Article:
A group of aid workers face prison for helping to save people fleeing their homes at sea. If they are charged, it will have a chilling effect on humanitarian efforts.
A group of aid workers face imprisonment for helping to save people fleeing their homes at sea. If they are charged, it will have a chilling effect on humanitarian efforts, writes Ben Smoke.
There is very little that comes close to the stress of being on trial. The experience of being in a dock is, in of itself, harrowing. The pomp and ceremony of a court – especially where a potential custodial sentence looms large – form a uniquely impenetrable and anxiety-inducing experience. Legal systems move at a glacial pace. Where complex or high-profile cases are concerned, they are liable to delays of weeks, months or even years. Every moment of waiting or treading water is agony. A caustic horror that spreads through your body, slowly breaking you down.
It’s this agony that has infected the lives of Séan Binder, Sarah Mardini and Nassos Karakitsos. The three, along with dozens of others, were arrested in 2018 while volunteering with Emergency Response Centre International (ERCI) on the Greek Island of Lesvos doing search and rescue for those in trouble at sea making the crossing to safety.
They served over 100 days in pre-trial detention and when finally released, faced charges including facilitation of illegal entry, espionage, money laundering and illegal use of radio communications. The basis of the charges of espionage lie in the use of encrypted messaging services like WhatsApp which has over two billion users globally. They face up to 25 years in prison if convicted on all charges.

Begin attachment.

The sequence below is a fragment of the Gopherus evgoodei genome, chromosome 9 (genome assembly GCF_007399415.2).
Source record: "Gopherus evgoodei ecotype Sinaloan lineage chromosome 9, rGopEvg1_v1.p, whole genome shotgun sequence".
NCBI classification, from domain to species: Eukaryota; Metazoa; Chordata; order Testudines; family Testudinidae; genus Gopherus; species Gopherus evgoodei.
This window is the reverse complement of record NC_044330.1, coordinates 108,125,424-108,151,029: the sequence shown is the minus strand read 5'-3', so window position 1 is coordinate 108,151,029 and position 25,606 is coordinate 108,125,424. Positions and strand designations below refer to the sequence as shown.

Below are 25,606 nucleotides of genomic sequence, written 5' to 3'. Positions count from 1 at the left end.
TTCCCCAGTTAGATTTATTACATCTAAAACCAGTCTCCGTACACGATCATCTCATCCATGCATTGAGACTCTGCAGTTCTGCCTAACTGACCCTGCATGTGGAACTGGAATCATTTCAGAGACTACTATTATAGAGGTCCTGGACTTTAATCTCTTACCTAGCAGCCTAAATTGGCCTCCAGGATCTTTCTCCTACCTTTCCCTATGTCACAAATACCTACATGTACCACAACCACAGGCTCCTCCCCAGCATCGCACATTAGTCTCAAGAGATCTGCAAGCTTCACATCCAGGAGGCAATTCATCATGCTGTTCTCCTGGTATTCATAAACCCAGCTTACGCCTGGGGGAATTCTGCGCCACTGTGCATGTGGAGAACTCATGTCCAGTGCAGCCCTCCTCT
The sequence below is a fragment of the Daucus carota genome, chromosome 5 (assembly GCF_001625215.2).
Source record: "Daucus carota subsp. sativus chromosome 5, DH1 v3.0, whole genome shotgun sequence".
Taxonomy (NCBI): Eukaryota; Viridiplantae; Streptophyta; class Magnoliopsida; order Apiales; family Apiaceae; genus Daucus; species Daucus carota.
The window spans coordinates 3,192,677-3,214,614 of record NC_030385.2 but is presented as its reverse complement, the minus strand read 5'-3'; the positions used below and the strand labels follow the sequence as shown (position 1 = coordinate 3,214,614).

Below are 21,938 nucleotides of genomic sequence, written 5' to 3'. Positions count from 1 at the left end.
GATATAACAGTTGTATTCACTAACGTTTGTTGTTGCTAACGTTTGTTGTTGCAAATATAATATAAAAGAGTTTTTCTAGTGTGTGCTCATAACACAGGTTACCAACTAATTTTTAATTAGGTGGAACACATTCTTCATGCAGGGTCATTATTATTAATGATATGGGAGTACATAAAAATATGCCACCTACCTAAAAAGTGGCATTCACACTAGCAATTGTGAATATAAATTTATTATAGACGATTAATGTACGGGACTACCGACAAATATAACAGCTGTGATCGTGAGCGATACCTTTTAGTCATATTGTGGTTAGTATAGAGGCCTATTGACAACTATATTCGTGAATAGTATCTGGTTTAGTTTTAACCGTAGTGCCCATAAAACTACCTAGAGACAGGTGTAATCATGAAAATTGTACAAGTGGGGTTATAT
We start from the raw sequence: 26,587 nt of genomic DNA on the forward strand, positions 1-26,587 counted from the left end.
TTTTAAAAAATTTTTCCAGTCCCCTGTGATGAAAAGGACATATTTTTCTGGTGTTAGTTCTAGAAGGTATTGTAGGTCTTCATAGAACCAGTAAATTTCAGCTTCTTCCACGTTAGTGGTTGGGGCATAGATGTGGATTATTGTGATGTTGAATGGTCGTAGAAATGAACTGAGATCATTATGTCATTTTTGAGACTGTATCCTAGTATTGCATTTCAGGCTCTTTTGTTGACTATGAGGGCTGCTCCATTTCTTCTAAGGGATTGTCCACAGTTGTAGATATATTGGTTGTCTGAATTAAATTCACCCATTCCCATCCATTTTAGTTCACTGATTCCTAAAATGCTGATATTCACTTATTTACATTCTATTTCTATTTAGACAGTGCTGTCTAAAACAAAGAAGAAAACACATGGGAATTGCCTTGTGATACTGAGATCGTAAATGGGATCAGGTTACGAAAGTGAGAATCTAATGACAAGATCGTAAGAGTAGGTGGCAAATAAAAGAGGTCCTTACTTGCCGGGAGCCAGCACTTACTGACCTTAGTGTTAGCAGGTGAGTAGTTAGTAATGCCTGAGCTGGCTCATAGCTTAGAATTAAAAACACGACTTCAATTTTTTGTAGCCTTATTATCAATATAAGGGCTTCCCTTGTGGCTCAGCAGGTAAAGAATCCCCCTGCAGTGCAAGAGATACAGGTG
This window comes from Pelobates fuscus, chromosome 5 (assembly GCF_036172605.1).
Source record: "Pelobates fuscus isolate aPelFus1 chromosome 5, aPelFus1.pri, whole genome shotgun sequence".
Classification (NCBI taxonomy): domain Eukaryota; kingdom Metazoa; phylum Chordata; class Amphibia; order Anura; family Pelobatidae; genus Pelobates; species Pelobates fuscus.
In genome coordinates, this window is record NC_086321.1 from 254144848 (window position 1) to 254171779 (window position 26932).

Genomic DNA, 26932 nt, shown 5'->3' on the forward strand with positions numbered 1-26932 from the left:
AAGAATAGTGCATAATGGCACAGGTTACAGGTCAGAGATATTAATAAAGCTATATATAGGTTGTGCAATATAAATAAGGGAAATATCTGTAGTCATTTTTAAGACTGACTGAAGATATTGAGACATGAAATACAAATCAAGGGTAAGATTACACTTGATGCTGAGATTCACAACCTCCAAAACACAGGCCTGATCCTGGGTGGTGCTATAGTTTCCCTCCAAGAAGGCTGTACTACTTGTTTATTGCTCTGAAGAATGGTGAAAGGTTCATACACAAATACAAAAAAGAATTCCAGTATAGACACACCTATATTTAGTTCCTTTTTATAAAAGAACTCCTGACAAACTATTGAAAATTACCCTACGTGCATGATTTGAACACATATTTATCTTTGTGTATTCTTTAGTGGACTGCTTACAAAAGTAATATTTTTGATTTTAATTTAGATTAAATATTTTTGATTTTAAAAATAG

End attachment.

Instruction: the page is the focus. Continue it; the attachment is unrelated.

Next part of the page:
I first met Séan at a panel at the Labour Party conference in September 2019 and since then, we’ve grown to be friends and spent time organising together. The panel included those who, like Séan and I, have acted in solidarity with people at the sharpest edges of the world’s borders and faced criminalisation for it. It took place a few months after I was sentenced following a conviction on terror related charges after I was one of 15 people who broke into Stansted airport in March 2017 to lock ourselves to a deportation charter flight.
The criminalisation of basic humanity and, in the case of Séan, Sarah and Nassos, the upholding of key maritime law in relation to helping those in distress at sea, has only increased as the walls around Europe have been built ever higher.
In September 2020, Greek authorities announced criminal cases against 33 individuals working for different organisations. In July 2021, authorities leaked to the press that a criminal case had started against 10 individuals working for organisations accusing them of facilitating the illegal entry of foreigners into Greece, violations of immigration law and espionage. While targeting organisations that support refugees, Greek authorities are being accused of consistently endangering the lives of refugees at sea and violating their right to apply for asylum.
In November 2021, Séan, Sarah and Nassos faced trial in Lesvos for the following misdemeanours: forgery, illegal use of radio frequencies and espionage. Another 21 people faced related charges. The trial was adjourned on the same day and referred to a higher court. I was proud to speak at a demo outside the Greek Embassy in London calling for the charges to be dropped.
Over a year later, the three once again face trial. While Séan, Nassos and others have been able to be present for the case, which started on Tuesday, Sarah, a Syrian refugee (who herself made the journey across Europe and was recently the subject of the Netflix film The Swimmers) was denied entry to Greece.